Phillip F. O'Connor:

When American literature is finally measured true, the works of Carl Thayler, both his poetry and his prose, may finally be appreciated for those lasting qualities of vision, language and structure that have awakened a handful of readers, most of us writers, to a recognition that he is one of the best among us.


Kent Johnson:
From an interview conducted with Dale Smith in JACKET

A: We’re all obviously going through some kind of transformation now, and there’s a lot of focus on social issues of identity, race and consciousness. For me, to be responsible in any way to those issues I have to dig back behind them. It’s impossible to be responsible for all of history any more, working with it like Pound or Dante before him. But we can turn ourselves into archeologists, to borrow an idea from Olson.

I think it’s important to be a good finder, because you have to train yourself, learn for yourself how to look. You have to intuit some sense of connection and determine for yourself what’s useful to the art of the poem. The art of finding is possibly more important than writing poetry right now.

Q: A poet who is very much in the tradition you speak of is Carl Thayler, someone you “rediscovered,” or “rescued,” just as he was arguably about to vanish into irrevocable obscurity (that sounds pretty melodramatic, I’m aware, but I’d wager it’s probably accurate). [See Mark Wallace's review in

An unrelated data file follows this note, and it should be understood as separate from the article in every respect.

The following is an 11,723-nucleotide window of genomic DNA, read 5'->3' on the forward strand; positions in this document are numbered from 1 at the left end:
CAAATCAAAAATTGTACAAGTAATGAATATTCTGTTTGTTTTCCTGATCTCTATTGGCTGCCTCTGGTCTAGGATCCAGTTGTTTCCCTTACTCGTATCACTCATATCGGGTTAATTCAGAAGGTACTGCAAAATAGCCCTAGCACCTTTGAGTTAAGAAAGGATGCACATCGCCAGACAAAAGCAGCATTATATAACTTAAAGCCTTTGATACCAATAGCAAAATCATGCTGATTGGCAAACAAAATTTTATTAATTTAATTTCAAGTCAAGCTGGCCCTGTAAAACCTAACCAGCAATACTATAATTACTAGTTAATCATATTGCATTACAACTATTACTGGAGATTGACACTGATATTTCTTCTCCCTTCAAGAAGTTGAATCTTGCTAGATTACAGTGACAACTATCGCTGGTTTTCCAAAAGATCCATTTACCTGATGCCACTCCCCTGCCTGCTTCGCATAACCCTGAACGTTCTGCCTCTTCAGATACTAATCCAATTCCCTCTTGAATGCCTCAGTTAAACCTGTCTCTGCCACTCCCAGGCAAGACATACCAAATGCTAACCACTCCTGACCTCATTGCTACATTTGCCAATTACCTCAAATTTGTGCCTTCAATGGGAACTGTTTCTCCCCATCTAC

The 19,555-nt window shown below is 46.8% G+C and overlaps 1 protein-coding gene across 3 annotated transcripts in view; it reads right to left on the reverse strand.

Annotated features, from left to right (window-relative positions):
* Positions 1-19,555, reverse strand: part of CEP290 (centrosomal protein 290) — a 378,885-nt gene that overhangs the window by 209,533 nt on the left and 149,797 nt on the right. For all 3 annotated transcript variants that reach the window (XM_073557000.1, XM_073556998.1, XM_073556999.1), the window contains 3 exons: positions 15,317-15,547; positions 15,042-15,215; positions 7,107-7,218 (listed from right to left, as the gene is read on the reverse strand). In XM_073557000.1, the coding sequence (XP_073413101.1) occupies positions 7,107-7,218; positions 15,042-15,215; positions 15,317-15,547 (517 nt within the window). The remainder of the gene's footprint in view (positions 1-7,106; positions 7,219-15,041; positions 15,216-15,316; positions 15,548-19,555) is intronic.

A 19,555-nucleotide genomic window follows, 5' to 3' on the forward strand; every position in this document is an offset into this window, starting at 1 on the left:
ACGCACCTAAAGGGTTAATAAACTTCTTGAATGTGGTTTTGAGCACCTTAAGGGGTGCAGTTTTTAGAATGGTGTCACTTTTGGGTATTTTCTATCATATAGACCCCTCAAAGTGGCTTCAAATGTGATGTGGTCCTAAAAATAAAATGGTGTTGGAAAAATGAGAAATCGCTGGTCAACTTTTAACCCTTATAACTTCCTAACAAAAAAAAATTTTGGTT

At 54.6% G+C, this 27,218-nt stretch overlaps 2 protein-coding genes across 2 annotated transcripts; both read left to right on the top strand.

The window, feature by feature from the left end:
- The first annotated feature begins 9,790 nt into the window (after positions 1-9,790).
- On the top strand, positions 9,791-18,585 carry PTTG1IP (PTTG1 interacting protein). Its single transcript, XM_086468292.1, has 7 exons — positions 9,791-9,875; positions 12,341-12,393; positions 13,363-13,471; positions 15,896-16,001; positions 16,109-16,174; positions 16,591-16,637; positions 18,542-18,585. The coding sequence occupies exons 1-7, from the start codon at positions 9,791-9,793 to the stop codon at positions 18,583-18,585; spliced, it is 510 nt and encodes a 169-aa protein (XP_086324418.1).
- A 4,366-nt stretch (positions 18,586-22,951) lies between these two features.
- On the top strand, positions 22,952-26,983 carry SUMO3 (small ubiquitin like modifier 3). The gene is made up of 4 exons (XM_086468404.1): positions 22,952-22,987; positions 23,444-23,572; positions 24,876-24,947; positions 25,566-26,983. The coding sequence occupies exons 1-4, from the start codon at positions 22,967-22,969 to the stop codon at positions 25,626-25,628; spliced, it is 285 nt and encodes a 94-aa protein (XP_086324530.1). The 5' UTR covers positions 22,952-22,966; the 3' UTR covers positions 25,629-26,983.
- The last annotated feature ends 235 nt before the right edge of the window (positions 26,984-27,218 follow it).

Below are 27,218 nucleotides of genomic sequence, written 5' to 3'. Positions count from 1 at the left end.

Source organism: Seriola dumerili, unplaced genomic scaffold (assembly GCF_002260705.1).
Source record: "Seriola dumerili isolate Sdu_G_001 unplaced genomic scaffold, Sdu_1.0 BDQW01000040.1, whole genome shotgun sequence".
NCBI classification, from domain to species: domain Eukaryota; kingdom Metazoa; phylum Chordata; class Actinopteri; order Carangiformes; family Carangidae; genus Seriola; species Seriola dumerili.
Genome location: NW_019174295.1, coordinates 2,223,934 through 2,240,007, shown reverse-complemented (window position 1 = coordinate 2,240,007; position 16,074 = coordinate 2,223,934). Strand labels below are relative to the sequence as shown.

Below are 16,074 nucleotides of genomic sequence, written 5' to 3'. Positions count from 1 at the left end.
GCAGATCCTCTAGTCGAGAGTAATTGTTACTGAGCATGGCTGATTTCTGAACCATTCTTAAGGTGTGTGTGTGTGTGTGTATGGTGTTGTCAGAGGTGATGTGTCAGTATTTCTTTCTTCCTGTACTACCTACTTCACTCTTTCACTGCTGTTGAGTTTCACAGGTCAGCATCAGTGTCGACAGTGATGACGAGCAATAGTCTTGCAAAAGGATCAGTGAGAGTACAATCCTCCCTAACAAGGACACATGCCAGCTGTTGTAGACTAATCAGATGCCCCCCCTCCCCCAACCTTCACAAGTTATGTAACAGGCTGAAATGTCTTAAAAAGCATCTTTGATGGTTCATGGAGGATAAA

Jacket # 9, Carl Thayler on Paul Blackburn in Jacket # 12, and five poems by Carl Thayler in Jacket 12. — Editor.] You have committed yourself to his work in a personal and serious way. Can you speak a bit about the “why” of your dedication to his art?

A: Well, you introduced me to his work a few years ago and I immediately took to it. I like what he writes about, which is very often the American West, and I appreciate the formal rigor of his work. He has a certain strength of mind that I find important. Carl is also very sensitive to the syllabic pulse of a poem, and writes in a subtle music that correlates meaning with cadence. The formal energy of his poetry demands serious attention.

For me he complicates the idea of the American West, because in it he finds the compelling and contradictory nature of those men who settled it. Carl’s not a visionary like Burroughs, nor is he an idealist. His ground is unredeemed, same as Burroughs, but Carl evaluates and digs through the historic past to retrieve the personae and events that compose it in his imagination. Burroughs is a romantic whose love of the outlaw and whose hope for some redeemed life away from snivelization (to borrow a word from my friend Philip Trussell), led him to write some very fine novels, especially The Place of Dead Roads. But that’s a book of magic, a kind of prayer for the Wilderness inside us all.

Carl works with historic event and he’s not embarrassed to find heroes in men many of us today might see as villains. In the Poundian sense, Carl is working with those values that shaped the westward migration of European peoples. And Carl grew up in California, so the autobiography figures in as well, because that’s as far west as it gets. He has tested poetry and himself with the determination of his active imagination, and that for me is a serious accomplishment. Besides, poetry is indifferent to obscurity, look at Emily Dickinson. Poems go out when it’s time. Like Pound says, it’s the quality of our affection that matters. I think we can only learn to trust our affections and affinities for the poem and for poets. The rest will take care of itself.